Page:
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Well trained Suffolks are probably better in the woods than Shires and Clydes in my opinion, shorter in the leg with a better line of draft and more power. However they need to be working more regularly, they seem to get more "pent up" energy if they are not working a lot and get excited, whereas my experience of shires and clydes is that they are more laid back even when not worked as often.

 

I have a Shire and he is great, but is limited to flat-ish sites with more space to work especially in the arch.

 

I always recommend people get cobs unless they have very strong feelings towards a specific breed or the work for them. The good thing about Suffolks is that we get a fair amount of Demo's etc locally specifically as we have them. :thumbup:

 

Alot of my sites are wet boggy areas or steep bankings. I rarely use the arch as very few sites are suitable. I would love a clyde but dont think they are best suited. I have an ardenne mare but would still rate the cob above the ardenne. Great to see native breeds still going strong.

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Gentlemen, I love seeing working horses, especilly in a woodland environment.

But do some of you Home Counties types even know what a "wet" site is?

I defy any horse to work in a bog, and go where a light, carefully piloted 4wd tractor on flotation tyres will.

Horses for courses I suppose.

PS

looking forward to spending more time watching the horses at this years APF.

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IMG_0395.jpg.4f71f1335c223dd49b7a2eac14359331.jpg

Not sure about the Home Counties but down here on Dartmoor where I live and work we are not short of a bog or two. This is the driest spell we've had for a long time and it is still as wet as an Otters pocket. Interestingly the reason we are working on our current job is because tractors in various permutations have all got stuck and made an awful mess in the process of getting unstuck. It would appear that until a machine with four independent legs is designed, four wheels will always spin. whether they "float" or not. At the moment we extract timber to "dry" land where a tractor can take them away. Which keeps everyone in work. There isn't a day that goes by that I don't wish I lived on easier ground!

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I used to shoot at Cwm Main there was a very deep bog there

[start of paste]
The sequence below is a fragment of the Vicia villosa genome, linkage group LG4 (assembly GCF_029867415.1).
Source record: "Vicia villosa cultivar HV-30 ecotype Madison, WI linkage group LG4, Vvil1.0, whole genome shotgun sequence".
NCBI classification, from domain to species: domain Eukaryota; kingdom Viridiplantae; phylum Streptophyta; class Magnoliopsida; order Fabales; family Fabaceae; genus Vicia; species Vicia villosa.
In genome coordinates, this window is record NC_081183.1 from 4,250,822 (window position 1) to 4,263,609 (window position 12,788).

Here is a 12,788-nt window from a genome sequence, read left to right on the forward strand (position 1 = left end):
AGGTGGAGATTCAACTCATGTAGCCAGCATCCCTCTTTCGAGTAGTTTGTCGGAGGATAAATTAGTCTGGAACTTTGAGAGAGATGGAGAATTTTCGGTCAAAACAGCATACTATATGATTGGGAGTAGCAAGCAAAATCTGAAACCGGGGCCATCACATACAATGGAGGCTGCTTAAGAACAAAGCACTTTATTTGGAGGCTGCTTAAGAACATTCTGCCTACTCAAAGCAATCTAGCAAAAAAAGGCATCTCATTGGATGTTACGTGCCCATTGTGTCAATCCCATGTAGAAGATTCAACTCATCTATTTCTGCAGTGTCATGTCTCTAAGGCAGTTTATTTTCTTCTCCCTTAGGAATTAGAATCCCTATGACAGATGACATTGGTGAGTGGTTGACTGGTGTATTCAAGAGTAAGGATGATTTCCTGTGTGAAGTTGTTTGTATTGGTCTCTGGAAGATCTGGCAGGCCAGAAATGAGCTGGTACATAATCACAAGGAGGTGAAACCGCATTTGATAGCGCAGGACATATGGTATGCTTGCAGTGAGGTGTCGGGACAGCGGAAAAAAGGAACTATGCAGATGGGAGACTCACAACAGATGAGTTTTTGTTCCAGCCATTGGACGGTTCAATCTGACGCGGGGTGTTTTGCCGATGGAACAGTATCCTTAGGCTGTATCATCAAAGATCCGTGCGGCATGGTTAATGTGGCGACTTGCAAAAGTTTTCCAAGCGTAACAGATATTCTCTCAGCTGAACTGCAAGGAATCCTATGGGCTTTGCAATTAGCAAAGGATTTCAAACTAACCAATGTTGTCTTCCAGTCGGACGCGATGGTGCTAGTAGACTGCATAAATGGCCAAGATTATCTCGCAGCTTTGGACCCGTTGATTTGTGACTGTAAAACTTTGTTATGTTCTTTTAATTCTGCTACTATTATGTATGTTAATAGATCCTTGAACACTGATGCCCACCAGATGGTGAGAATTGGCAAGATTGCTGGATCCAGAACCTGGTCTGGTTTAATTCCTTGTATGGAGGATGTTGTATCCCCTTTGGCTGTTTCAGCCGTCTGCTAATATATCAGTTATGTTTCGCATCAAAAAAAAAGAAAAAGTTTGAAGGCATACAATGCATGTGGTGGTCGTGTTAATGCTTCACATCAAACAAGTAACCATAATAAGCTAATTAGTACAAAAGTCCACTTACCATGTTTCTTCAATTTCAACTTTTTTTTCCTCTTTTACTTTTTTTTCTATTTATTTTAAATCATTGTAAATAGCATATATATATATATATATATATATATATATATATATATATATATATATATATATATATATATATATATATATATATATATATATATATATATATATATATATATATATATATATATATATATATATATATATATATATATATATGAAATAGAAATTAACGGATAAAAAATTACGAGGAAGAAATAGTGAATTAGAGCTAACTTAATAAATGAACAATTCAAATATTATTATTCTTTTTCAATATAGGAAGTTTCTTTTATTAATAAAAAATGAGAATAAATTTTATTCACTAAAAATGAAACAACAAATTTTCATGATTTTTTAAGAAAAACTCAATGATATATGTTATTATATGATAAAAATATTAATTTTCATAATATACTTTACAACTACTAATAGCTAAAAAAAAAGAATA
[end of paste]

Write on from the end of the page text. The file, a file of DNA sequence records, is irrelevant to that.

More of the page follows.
Very strange place ....you had to keep to paths ...

Funny vegetation, and a "quiet" atmosphere

Rumor was horse and cart was lost in it once

Plenty woodcock though

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I used to shoot at Cwm Main there was a very deep bog there

Very strange place ....you had to keep to paths ...

Funny vegetation, and a "quiet" atmosphere

Rumor was horse and cart was lost in it once

Plenty woodcock though

 

tee hee

my point exactly:001_tt2:

 

PS

John james

Photo above was apparently taken in what here in NI we would refer to as merely a "wet slap".

The width of the gateway, onto such a narrow track/lane/road would however be a flotation shod tractor defying obstacle.

marcus

Edited by difflock

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In that particular picture the access for machinery is difficult not only due to the narrow access but because underground springs are constantly flowing on heavy clay, so not necessarily deep + boggy just a very slick surface where wheeled vehicles can't get traction.

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Gentlemen, I love seeing working horses, especilly in a woodland environment.

But do some of you Home Counties types even know what a "wet" site is?

I defy any horse to work in a bog, and go where a light, carefully piloted 4wd tractor on flotation tyres will.

Horses for courses I suppose.

PS

looking forward to spending more time watching the horses at this years APF.

 

I am Home Counties (not denying it!) but to be fair Ross is from County Tyron!

 

However I would not necessary disagree with you, there are plenty of places where the use of horses is not suitable and where a machine may be the best way.

 

However we usually get called in when there is a combination of factors, where it is wet; with limited or tight access; where the woodland is too small to warrant the use of machinery; where the use of a machine poses too much of a risk of contamination from diesel, oils etc (such as a SSSI) or where the use of tractors would conflict with users.

 

Don't really want to derail this thread with a "horses v's machine" argument. We are the right tool for some sites, and not for others, but there is plenty of work out there for a competent horse logging contractor, so there is definitely a need for our services. :thumbup:

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